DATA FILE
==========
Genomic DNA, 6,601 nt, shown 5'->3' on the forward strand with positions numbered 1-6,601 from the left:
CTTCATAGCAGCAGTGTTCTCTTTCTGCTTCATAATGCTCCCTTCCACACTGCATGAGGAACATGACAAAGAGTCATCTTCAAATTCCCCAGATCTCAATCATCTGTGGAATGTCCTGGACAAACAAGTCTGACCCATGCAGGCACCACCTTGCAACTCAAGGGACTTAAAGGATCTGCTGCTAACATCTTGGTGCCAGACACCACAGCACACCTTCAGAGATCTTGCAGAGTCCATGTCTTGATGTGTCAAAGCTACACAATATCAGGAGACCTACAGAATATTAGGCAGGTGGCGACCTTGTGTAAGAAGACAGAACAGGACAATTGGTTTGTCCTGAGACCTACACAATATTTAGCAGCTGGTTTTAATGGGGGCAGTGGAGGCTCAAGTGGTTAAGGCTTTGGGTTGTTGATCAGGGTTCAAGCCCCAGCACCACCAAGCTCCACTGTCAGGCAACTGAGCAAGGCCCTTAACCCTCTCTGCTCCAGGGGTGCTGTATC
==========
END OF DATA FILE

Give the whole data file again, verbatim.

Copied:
Genomic DNA, 6,601 nt, shown 5'->3' on the forward strand with positions numbered 1-6,601 from the left:
CTTCATAGCAGCAGTGTTCTCTTTCTGCTTCATAATGCTCCCTTCCACACTGCATGAGGAACATGACAAAGAGTCATCTTCAAATTCCCCAGATCTCAATCATCTGTGGAATGTCCTGGACAAACAAGTCTGACCCATGCAGGCACCACCTTGCAACTCAAGGGACTTAAAGGATCTGCTGCTAACATCTTGGTGCCAGACACCACAGCACACCTTCAGAGATCTTGCAGAGTCCATGTCTTGATGTGTCAAAGCTACACAATATCAGGAGACCTACAGAATATTAGGCAGGTGGCGACCTTGTGTAAGAAGACAGAACAGGACAATTGGTTTGTCCTGAGACCTACACAATATTTAGCAGCTGGTTTTAATGGGGGCAGTGGAGGCTCAAGTGGTTAAGGCTTTGGGTTGTTGATCAGGGTTCAAGCCCCAGCACCACCAAGCTCCACTGTCAGGCAACTGAGCAAGGCCCTTAACCCTCTCTGCTCCAGGGGTGCTGTATC